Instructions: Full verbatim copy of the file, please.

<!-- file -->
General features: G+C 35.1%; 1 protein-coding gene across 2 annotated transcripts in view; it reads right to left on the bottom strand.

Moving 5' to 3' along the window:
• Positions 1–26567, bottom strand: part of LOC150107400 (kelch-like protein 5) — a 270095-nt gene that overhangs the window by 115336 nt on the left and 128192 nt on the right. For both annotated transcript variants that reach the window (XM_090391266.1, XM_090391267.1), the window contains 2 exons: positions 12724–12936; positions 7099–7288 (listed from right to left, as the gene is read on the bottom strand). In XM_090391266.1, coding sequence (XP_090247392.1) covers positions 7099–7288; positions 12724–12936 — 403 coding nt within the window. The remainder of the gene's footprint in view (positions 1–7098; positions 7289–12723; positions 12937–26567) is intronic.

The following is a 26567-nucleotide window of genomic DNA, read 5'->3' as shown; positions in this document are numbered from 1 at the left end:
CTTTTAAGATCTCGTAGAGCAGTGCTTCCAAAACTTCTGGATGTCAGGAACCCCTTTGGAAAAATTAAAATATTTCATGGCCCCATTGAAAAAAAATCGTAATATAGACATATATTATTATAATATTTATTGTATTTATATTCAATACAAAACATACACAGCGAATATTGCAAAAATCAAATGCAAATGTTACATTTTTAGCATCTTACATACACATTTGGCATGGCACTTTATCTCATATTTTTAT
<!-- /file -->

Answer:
General features: G+C 35.1%; 1 protein-coding gene across 2 annotated transcripts in view; it reads right to left on the bottom strand.

Moving 5' to 3' along the window:
• Positions 1–26567, bottom strand: part of LOC150107400 (kelch-like protein 5) — a 270095-nt gene that overhangs the window by 115336 nt on the left and 128192 nt on the right. For both annotated transcript variants that reach the window (XM_090391266.1, XM_090391267.1), the window contains 2 exons: positions 12724–12936; positions 7099–7288 (listed from right to left, as the gene is read on the bottom strand). In XM_090391266.1, coding sequence (XP_090247392.1) covers positions 7099–7288; positions 12724–12936 — 403 coding nt within the window. The remainder of the gene's footprint in view (positions 1–7098; positions 7289–12723; positions 12937–26567) is intronic.

The following is a 26567-nucleotide window of genomic DNA, read 5'->3' as shown; positions in this document are numbered from 1 at the left end:
CTTTTAAGATCTCGTAGAGCAGTGCTTCCAAAACTTCTGGATGTCAGGAACCCCTTTGGAAAAATTAAAATATTTCATGGCCCCATTGAAAAAAAATCGTAATATAGACATATATTATTATAATATTTATTGTATTTATATTCAATACAAAACATACACAGCGAATATTGCAAAAATCAAATGCAAATGTTACATTTTTAGCATCTTACATACACATTTGGCATGGCACTTTATCTCATATTTTTAT